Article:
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Rebecca A Deffler, San-San Cooley, Aprile Doubt, Frederick Davidorf, Jing Xu, Abbie Hutton, Ava K Bittner, Alex R Bowers, Andrés Guerrero-Criado, Shirin E Hassan, Nicole Ross, Anusha Bhojani, Bradley E Dougherty; Perceptions of Advanced Driver Assistance Systems by People with and without Age-Related Macular Degeneration. Invest. Ophthalmol. Vis. Sci. 2021;62(8):3552.
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© ARVO (1962-2015); The Authors (2016-present)
Advanced driver assistance systems (ADAS), including blind spot warning and forward collision warning, are becoming widely available in many new cars. It has been reported that these systems improve the driving safety of elderly and normally sighted drivers. The purpose of this study was to assess exposure to, perceived safety with and interest in using ADAS among older drivers with age-related macular degeneration (AMD).
Current drivers aged 60+ years were recruited at four sites (the Ohio State University, University of California, Los Angeles, New England College of Optometry, and Envision Research Institute) to complete a cross-sectional survey about driving habits and use of: forward collision warning, forward collision avoidance, blind spot warning, lane departure warning, rearview camera, cruise control, adaptive cruise control, and GPS. If subjects had a particular ADAS in their vehicle, they completed survey items about frequency of use and improvements in safety associated with the system. If participants did not have a particular ADAS, they completed survey items about knowledge and anticipated benefits.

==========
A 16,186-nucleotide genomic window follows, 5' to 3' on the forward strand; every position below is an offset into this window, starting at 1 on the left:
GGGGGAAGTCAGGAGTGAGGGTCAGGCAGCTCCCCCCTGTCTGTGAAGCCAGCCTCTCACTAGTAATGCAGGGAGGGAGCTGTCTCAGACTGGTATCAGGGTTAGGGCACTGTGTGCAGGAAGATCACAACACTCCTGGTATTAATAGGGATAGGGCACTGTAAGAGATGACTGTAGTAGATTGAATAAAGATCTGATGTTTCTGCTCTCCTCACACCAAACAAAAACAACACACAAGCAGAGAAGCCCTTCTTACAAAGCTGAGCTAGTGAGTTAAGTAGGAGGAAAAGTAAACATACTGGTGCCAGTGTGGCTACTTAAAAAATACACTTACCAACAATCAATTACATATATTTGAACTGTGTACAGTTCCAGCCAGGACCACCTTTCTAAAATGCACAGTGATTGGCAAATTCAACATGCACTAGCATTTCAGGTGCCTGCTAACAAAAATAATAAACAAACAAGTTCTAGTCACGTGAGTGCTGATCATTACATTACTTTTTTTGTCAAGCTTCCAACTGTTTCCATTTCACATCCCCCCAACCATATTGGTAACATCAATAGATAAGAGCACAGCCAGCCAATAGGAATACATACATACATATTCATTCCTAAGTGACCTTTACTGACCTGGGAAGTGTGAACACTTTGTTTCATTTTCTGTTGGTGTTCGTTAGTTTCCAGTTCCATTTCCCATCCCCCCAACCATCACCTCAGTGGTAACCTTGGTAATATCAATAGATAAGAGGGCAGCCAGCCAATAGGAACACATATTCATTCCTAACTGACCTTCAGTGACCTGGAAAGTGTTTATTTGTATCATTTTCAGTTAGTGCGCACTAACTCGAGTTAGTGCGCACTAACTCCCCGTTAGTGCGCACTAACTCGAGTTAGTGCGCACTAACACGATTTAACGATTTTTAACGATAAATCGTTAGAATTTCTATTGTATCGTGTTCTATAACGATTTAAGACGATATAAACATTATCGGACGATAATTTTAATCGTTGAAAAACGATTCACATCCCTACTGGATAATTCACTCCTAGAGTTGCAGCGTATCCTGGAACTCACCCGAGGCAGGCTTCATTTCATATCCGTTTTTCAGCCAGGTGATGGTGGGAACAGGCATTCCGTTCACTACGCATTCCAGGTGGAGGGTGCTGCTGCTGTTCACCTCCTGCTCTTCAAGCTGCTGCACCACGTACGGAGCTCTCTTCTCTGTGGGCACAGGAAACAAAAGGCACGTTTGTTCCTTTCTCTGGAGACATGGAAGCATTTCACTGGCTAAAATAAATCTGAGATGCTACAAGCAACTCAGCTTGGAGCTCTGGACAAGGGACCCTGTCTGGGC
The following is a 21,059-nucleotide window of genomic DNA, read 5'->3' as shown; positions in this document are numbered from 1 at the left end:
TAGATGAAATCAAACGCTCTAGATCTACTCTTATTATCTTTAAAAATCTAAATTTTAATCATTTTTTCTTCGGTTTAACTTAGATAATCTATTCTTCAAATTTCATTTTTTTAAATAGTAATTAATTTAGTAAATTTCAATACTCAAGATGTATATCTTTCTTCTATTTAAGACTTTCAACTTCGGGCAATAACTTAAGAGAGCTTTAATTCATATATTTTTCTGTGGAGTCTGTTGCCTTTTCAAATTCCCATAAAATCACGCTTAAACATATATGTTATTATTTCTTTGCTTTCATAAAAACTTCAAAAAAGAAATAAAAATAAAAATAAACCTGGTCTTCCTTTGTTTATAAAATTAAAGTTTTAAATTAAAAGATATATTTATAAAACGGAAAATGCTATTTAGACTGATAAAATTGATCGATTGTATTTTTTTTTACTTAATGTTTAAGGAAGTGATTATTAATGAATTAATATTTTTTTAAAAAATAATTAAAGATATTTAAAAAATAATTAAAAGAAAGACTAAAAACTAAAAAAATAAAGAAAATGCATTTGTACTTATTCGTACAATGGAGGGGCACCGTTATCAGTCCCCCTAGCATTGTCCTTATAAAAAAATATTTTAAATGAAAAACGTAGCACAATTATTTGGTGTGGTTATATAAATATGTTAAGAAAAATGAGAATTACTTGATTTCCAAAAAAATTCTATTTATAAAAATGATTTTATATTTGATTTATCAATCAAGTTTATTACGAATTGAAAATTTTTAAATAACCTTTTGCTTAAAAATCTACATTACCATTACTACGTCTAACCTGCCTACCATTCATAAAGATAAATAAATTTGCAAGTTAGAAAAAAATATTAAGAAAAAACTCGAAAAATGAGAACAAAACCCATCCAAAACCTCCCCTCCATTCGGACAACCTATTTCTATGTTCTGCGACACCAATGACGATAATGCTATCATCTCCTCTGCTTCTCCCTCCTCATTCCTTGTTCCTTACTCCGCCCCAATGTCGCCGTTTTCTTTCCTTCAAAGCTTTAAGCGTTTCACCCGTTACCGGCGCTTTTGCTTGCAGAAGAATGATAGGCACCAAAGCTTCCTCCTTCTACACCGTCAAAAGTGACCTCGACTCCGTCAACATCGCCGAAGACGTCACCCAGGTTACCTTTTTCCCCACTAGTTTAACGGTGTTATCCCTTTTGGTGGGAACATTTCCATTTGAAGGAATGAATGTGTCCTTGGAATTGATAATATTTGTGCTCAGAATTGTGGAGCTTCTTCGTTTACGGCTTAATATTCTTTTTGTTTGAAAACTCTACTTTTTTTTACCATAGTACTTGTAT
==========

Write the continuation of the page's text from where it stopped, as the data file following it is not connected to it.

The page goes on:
One hundred twelve participants completed the survey (69 with AMD vs. 43 without, 54% female). Subjects with AMD were older (77±8 years vs. 71±7 years, p<.001), had poorer self-rated vision (64% good to excellent rating vs. 98%), and drove significantly fewer miles per week (55±74 miles vs. 85±64 miles, p=.032) than those without. A majority of participants used cruise control (AMD 54%, non-AMD 72%), rearview camera (AMD 54%, non-AMD 63%), and GPS (AMD 70%, non-AMD 77%). Subjects with AMD believed their safety was improved with use of rearview camera (89%), GPS (72%), and cruise control (54%). Of the less common systems, most drivers with AMD who did not have them believed their safety would be improved by: blind spot warning (83%), forward collision warning (72%), lane departure warning (64%), adaptive cruise control (59%), and forward collision avoidance (57%).
Many drivers with AMD utilize common ADAS, which subjectively improve their road safety. They are inclined to believe a variety of less common ADAS would further improve their driving safety, particularly the use of forward collision warning and blind spot warning. Further work is needed to objectively assess whether road safety actually improves as a result of these systems.
This is a 2021 ARVO Annual Meeting abstract.
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